FBI Warns of New Ransomware Attacks Exploiting Financial Business Events

The Federal Bureau of Investigation has issued a private industry alert warning about a new tactic being used by ransomware gangs to pressure victims into paying the ransom. In 2020, many ransomware gangs adopted double extortion tactics where sensitive data were exfiltrated from victims’ networks prior to encrypting files. The stolen data were then published on leak sites if victims refused to pay the ransom, or threats were issued to sell the stolen data.

Several ransomware gangs have now taken extortion a step further and are issuing threats to disclose stolen data of publicly traded firms to stock exchanges such as NASDAQ in an effort to tank stock value. The FBI has found evidence of ransomware gangs actively targeting publicly traded companies, those preparing to be listed on stock exchanges, and companies that have impending financial events such as announcements, mergers and acquisitions, or SEC filings. In some cases, the timeline for extortion has been adjusted to coincide with these events to inflict maximum pain.

After stealing data, the cyber actors examine the files to identify information that could damage the victim’s reputation or stock price and demand payment to prevent a damaging disclosure. The FBI said it identified several attacks in 2020 and 2021 where these tactics have been used, with the first case identified in early 2020.

The FBI says a cyber actor with the moniker “Unknown” posted about the tactic on the Russian Exploit hacking forum, suggesting ransomware actors conduct attacks on publicly traded companies and mention the NASDAQ Stock Market in their negotiations to increase the likelihood of payment being made and the REvil gang suggested auto-emailing stock exchanges to advise them of an attack and hurt the company’s stock value. Some ransomware actors took the advice and actively targeted companies involved in financial events such as mergers and acquisitions. The FBI says three publicly traded companies were targeted between March 2020 and July 2020 that were actively involved in mergers and acquisitions, with two of those firms under private negotiations at the time of the attacks.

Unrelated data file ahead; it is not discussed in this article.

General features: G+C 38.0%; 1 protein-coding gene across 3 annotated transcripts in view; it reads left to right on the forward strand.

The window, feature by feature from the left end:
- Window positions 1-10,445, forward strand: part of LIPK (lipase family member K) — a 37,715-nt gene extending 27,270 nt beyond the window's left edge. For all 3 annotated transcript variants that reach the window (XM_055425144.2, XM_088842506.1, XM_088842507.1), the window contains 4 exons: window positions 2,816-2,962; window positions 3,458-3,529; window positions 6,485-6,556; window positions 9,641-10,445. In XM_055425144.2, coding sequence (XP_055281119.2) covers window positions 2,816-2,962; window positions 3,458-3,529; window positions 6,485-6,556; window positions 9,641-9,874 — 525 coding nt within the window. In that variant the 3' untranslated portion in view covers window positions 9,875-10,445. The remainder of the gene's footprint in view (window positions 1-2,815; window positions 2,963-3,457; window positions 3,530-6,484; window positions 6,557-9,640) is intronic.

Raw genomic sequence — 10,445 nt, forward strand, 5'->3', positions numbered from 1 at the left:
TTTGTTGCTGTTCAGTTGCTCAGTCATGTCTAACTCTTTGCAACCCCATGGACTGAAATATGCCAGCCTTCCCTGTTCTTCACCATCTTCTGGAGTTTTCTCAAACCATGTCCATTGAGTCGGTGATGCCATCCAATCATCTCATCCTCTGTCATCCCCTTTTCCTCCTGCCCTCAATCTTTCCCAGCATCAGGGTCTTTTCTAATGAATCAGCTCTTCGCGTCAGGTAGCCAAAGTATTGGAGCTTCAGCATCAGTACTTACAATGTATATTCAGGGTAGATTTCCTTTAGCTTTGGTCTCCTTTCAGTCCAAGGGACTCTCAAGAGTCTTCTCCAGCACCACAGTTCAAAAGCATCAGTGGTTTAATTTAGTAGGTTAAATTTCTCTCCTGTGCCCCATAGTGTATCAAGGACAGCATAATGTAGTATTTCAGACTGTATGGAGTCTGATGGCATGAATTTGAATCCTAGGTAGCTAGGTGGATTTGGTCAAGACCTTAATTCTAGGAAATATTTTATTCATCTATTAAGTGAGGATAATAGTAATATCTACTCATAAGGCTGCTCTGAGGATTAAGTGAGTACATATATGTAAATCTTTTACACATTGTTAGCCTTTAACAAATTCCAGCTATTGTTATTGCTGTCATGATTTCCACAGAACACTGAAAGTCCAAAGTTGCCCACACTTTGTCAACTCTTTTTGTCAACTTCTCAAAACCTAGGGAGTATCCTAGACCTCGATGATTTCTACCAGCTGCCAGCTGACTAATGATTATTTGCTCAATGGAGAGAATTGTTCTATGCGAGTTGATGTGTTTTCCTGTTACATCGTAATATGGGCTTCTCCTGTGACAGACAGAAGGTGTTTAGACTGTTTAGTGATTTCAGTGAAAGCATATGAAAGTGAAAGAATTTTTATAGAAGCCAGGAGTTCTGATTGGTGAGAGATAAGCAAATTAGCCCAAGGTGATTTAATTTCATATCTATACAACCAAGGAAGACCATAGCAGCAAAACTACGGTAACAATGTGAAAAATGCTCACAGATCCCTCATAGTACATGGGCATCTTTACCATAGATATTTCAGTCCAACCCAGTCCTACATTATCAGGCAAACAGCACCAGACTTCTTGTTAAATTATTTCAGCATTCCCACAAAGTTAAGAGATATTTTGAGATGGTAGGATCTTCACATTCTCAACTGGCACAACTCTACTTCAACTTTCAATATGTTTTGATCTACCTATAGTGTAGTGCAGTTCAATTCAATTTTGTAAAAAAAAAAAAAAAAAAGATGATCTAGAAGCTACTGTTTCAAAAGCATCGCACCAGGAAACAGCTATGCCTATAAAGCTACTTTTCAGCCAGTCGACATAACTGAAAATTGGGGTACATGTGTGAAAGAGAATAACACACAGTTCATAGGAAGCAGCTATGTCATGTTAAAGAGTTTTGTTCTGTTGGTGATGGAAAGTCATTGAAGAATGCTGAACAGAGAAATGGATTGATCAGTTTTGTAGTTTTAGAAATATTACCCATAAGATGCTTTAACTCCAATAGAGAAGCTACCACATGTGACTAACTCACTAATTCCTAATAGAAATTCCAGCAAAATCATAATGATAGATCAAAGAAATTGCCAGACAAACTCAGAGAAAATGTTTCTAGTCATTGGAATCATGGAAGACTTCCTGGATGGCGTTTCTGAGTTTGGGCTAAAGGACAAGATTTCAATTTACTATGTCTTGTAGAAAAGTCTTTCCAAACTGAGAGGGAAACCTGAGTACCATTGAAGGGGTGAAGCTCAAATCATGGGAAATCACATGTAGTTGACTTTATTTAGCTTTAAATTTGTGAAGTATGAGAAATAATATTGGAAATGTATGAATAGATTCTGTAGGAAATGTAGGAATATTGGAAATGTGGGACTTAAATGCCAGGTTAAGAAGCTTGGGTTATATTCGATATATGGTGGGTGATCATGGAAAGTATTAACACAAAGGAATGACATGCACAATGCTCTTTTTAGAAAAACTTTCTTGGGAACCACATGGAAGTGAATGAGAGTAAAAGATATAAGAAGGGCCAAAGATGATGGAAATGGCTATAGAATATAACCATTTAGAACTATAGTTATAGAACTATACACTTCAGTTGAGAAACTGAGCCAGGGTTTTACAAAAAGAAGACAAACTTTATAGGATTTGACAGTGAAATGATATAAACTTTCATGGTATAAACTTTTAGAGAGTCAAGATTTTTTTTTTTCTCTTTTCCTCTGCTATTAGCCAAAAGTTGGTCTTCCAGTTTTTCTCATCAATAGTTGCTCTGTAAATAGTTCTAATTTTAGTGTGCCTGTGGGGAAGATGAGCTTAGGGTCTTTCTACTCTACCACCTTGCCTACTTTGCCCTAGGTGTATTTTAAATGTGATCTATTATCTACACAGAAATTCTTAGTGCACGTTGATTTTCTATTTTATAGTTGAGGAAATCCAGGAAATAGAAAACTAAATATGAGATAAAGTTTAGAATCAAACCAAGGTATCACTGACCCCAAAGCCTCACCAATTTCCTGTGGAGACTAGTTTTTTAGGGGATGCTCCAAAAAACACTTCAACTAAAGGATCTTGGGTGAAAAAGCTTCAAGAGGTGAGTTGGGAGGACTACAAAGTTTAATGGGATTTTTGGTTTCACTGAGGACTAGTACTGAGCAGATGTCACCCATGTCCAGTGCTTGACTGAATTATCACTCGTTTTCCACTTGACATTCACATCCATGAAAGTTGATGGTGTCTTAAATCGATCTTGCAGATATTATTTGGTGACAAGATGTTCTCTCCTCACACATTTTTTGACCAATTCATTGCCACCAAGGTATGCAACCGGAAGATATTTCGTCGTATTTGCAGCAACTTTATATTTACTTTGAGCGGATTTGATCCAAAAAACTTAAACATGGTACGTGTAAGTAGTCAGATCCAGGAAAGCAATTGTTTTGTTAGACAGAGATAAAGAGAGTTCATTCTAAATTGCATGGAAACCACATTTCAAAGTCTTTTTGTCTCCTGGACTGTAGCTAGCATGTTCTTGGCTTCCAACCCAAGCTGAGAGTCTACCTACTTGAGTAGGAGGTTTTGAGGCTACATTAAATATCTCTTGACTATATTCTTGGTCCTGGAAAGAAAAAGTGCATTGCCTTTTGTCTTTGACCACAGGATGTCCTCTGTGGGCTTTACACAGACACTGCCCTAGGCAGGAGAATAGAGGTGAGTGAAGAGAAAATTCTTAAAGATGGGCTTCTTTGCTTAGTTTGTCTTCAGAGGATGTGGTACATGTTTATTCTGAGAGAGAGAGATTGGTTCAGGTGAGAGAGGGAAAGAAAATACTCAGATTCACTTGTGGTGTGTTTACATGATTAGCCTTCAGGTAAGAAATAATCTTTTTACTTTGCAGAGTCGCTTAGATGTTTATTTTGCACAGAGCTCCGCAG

An analysis of the Pyxie RAT in November 2020 identified search terms linked to financial events, including 10-q, 10-sb, n-csr, NASDAQ, marketwired, and newswire. Infections with Pyxie RAT often precede Defray777/RansomEXX ransomware infections. The DarkSide ransomware gang published a post on its website indicating it was interested in attempting to affect a victim’s share price and was offering information for shorting stock.

These tactics may force companies to pay the ransom rather than attempt to recover data from backups to protect their shareholders. The FBI says it doesn’t encourage victims to pay the ransom but appreciates that when businesses are faced with an inability to function, executives may take steps to protect their shareholders, employees, and customers. Regardless of the decision, the FBI is encouraging all victims of ransomware attacks to report the cyberattacks to their local FBI field office, as the information will help the FBI track ransomware attackers and hold them accountable under U.S. law.

Author: Richard Anderson

Richard Anderson is the Editor-in-Chief of NetSec.news